In March 2017, Howard University will observe its 150th anniversary and there will be much to celebrate. On Thursday, Dec. 1, Howard University’s contribution and teachings of the African diaspora were reflected upon current and former students, and faculty alike shared their connections and praised the engagement the Mecca has made with the African world.
The program opened with its first segment entitled, “Looking Back and Ahead
Celebrations, reflections and intergenerational conversations with alumni, students, artists and the youth.” Graduate student Kamau Grimes and 2014 graduate Dr. Sussie Okoro, shared presentations detailing how their experiences in and around Howard University have increased their appreciation and pride for their African culture.
“I graduated two years ago from the African American studies department, two years ago and I benefited so much from the department that when [I was emailed] to come out and share [my] experiences of the journey that we went through as students at Howard University and what we experienced, I jumped into it, because I know without Howard University much of what I am today, would not be possible,” said Okoro as she began her presentation, entitled “Looking Back With Pride, Optimistic For The Future.”
Following the student and alumni testimonials, the second part of the program included a panel called, “A Legacy of Teaching, Scholarship and Public Service,” was a discussion with scholars and leaders from the academic and research communities. Each panelist expressed the importance that Howard University has placed on African heritage in different departments of the school.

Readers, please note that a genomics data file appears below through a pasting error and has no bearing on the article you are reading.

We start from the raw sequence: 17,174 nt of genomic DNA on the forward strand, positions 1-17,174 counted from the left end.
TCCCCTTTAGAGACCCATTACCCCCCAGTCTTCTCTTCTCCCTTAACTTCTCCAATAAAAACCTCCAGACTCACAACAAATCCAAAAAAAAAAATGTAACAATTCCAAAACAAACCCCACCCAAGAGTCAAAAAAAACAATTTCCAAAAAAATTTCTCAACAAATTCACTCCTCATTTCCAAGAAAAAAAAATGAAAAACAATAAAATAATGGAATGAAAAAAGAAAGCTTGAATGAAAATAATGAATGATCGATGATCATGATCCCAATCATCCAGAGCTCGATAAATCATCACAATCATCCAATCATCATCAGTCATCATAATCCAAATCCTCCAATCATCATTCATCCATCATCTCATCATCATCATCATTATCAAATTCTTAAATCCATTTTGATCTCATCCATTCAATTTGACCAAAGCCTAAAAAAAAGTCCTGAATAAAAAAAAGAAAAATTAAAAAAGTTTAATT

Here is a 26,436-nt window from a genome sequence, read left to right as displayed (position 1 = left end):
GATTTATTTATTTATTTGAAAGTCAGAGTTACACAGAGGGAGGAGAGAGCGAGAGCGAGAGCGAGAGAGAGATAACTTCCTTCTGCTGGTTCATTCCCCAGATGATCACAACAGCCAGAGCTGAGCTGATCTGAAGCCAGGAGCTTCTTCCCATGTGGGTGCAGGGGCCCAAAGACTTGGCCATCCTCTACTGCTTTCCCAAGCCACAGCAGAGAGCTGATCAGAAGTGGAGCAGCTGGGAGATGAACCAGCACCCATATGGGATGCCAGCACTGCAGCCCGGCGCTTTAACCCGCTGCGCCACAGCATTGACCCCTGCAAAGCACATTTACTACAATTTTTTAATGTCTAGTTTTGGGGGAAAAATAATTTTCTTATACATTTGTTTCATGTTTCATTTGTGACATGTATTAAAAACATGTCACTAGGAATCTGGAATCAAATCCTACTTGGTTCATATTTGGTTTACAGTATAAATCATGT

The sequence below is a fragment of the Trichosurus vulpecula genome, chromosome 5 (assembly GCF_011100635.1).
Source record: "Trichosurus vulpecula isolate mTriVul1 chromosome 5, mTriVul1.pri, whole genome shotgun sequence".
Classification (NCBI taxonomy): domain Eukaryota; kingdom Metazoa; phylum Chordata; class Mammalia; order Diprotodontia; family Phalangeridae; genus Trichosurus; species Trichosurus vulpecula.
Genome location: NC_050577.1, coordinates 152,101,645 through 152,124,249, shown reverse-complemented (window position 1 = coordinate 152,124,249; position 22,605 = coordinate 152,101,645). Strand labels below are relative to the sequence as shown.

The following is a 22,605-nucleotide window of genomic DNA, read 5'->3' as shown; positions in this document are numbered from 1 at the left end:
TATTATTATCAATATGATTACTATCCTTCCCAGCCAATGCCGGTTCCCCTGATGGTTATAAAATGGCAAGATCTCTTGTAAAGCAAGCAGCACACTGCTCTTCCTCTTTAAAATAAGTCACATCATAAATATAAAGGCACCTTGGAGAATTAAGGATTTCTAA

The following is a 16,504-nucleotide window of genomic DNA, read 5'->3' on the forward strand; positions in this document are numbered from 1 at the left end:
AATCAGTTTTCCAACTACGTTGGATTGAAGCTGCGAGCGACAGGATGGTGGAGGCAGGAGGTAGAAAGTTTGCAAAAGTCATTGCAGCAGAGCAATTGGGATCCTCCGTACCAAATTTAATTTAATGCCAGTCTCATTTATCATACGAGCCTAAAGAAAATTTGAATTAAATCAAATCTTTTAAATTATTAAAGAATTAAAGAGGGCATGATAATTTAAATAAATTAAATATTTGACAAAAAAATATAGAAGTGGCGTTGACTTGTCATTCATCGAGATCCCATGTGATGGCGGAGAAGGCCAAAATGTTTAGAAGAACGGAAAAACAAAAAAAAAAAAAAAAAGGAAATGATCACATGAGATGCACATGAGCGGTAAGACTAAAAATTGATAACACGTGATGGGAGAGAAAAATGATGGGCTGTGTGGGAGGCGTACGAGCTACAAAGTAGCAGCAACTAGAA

Lanisia Kitchiner noted that her fellow panelists were responsible for helping her raise her own consciousness relating to Africa during the duration of her time at Howard. “There is no equivalent in terms of higher education, there is no parallel to the faculty, the spirit, the sense of community, the sense of can do, and the sense of love the faculty gave to this little freshman like me,” said Kitchener.
Panelists included, Kitchiner, Provost Anthony K. Wutoh, Dean Bernard A. Mair, Bereket H. Selassie, Lorenzo Morris, Greg Carr, Michael Frazier, Helen Bond and Zachary Johnson.
Each panelist brought up notable faculty, alumni and even visitors such as Alain Locke, Ralph Bunche, and Langston Hughes who looked to Howard as one of the places where the African narrative was authentic and upheld.
At the end, spectators were able to share their own experiences and ask questions. One Howard student raised the question, “Do you think that the undergraduate students
now can carry the same legacy?”
“You never know when an event or movement may happen that will challenge somebody to think outside of the [mainstream],” said Johnson. “I wouldn’t write off young people at all.”
Howard student Carlie Whitaker was among the current students moved by the day. “I appreciate Howard every day for it’s history, but it truly made me appreciate the strength of that history.”
By the end of the event, all panelists agreed that Howard University had accomplished and preserved much of its African past and present connection over the last 150 years, but there was much more to be uncovered by future generations.